You wouldn’t guess painter and mural maestro Sanithna Phansavanh is new to the larger public works game. He started only in June thanks to a chance opportunity with a fellow Atlanta artist. “…Peter Ferrari asked me to participate in a live painting event,” Phansavanh says. “The event was so fun and it was such a great learning experience. I loved the challenge, both from a logistics standpoint – scaling things proportionately took a few tries – and for the physicality of it all – using large sweeping movements with your body, trudging up and down ladders. But what I loved the most was the direct interaction with the community.”
He was hooked, completing a mural for Old Fourth Ward bar and restaurant Mother and a live-painting event in conjunction with the A3C hip-hop festival.
Phansavanh continues: “Art, for me and most artists, is a relatively private affair when it’s created… But, then it transforms into this weird display of exhibitionism when the work is shown. The intimate is turned inside out and it feels disconnected. With public art, that equation becomes null. It helps to make art more accessible, goes beyond the sterile environment of the gallery, and establishes a better understanding of art. Creation and sharing become the same thing.”
Most work relays on bold black strokes and charcoal shadows to lift bright washes of color. Although preserving a hynagogic flavor with a sugary shimmer, Phansavanh’s art often has a mysterious, dark quality about it. Tiny sighs of the underworld bleed into the ethereal wonderland of SweeTart clouds and soft, sloping curves.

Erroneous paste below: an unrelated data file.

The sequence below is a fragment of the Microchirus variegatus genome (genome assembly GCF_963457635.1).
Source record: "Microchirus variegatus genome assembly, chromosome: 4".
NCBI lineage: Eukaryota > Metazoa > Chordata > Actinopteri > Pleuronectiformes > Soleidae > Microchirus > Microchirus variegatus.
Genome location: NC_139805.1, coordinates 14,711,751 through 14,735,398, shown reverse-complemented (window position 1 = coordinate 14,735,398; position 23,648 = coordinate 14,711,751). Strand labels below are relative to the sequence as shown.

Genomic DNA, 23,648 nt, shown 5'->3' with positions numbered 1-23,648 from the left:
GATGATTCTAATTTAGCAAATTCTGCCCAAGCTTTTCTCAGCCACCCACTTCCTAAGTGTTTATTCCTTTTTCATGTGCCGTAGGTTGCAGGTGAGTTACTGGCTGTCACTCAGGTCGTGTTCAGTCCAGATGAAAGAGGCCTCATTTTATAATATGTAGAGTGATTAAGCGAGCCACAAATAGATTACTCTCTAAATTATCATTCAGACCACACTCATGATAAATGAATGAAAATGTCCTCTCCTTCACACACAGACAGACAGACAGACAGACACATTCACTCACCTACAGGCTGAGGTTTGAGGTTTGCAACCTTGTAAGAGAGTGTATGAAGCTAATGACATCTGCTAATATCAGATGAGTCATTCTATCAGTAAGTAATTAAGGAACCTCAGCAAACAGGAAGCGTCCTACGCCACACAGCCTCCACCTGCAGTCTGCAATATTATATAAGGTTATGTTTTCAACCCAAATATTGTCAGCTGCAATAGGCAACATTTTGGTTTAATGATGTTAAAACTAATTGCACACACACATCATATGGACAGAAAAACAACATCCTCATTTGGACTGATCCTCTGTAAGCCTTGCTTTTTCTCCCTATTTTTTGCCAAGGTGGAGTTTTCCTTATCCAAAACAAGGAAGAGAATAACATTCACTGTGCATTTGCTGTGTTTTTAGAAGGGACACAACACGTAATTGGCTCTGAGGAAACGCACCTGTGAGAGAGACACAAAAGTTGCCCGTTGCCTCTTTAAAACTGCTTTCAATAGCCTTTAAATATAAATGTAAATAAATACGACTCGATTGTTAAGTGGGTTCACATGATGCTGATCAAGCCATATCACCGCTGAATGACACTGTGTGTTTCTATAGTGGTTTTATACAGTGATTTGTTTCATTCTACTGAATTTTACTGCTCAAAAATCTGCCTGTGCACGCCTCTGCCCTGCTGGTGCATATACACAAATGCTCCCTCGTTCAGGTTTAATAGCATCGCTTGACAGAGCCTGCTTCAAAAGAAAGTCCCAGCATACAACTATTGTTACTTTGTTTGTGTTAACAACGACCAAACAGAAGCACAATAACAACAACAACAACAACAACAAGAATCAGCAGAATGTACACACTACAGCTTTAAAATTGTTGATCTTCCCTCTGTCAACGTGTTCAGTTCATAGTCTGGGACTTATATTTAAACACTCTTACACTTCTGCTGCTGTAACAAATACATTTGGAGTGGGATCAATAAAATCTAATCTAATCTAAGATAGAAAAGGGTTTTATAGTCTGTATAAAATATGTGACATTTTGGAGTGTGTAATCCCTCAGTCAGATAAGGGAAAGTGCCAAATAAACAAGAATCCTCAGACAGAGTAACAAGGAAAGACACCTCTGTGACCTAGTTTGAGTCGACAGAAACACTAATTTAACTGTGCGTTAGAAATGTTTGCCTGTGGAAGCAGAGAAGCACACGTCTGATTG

The artist moved with his family south from the Midwest at such a tender age, he considers himself an Atlanta native. “Southern culture is as much a part of my identity as Southeast Asian culture, but I wouldn’t say I’ve consciously incorporated identifiable aspects of it in my work,” he says. “Subconsciously, I’m certain that I’ve incorporated a lot of macabre elements from Southern Gothic writing, as I’ve loved writers like Flannery O’Connor and William Faulker since I was young.”
Feminine shapes play another central role is his efforts, making remarkably more appearances than male or any other forms. “Women’s bodies are more aesthetically pleasing to me,” he says. “I trust women more. It’s undoubtedly rooted in my issues with my father, but I’ve always had better relationships with women. Beginning with my mother and continuing with most women I’ve known, women have protected and nurtured me. My art inherently extends my love, respect and admiration for them.”
Phansavanh, as both a person in general and an artist specifically, emotes gratitude. “Atlanta is ripe with possibility,” he says, citing the Southeastern hub as a fertile ground for acceptance and with that, inspiration. “In general, there’s the upper-crust art scene and there’s the lower-crust scene, but Atlanta seems to amplify that divide. The larger, middle population gets disassociated. But, it also shows that there’s a voice for that greater accessibility. There’s so much space here that artists can, conceivably, control how and where they develop.”
Leda and The Swan.
With that gratitude comes an admirable humility. “No matter how self-important we think we are, we’re no more than minute flecks floating in a very, very, very, very, very large ocean. In five, 10, 25, and every year beyond, I hope to just be content.”